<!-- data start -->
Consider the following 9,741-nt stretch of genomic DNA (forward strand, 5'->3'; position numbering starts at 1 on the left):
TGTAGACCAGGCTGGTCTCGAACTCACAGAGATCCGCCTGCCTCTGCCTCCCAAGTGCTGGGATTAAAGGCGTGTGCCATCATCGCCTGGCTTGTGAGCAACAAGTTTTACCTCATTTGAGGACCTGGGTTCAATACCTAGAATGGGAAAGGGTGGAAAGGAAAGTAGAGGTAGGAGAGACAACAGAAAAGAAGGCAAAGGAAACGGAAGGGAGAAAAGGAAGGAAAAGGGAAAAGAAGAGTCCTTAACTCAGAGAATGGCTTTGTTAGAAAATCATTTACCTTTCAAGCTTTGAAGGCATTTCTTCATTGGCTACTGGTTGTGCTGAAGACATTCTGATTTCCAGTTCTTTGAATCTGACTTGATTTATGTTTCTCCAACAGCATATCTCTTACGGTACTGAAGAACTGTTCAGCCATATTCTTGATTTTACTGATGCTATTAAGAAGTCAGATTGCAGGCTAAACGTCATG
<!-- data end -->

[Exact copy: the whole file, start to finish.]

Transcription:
Consider the following 9,741-nt stretch of genomic DNA (forward strand, 5'->3'; position numbering starts at 1 on the left):
TGTAGACCAGGCTGGTCTCGAACTCACAGAGATCCGCCTGCCTCTGCCTCCCAAGTGCTGGGATTAAAGGCGTGTGCCATCATCGCCTGGCTTGTGAGCAACAAGTTTTACCTCATTTGAGGACCTGGGTTCAATACCTAGAATGGGAAAGGGTGGAAAGGAAAGTAGAGGTAGGAGAGACAACAGAAAAGAAGGCAAAGGAAACGGAAGGGAGAAAAGGAAGGAAAAGGGAAAAGAAGAGTCCTTAACTCAGAGAATGGCTTTGTTAGAAAATCATTTACCTTTCAAGCTTTGAAGGCATTTCTTCATTGGCTACTGGTTGTGCTGAAGACATTCTGATTTCCAGTTCTTTGAATCTGACTTGATTTATGTTTCTCCAACAGCATATCTCTTACGGTACTGAAGAACTGTTCAGCCATATTCTTGATTTTACTGATGCTATTAAGAAGTCAGATTGCAGGCTAAACGTCATG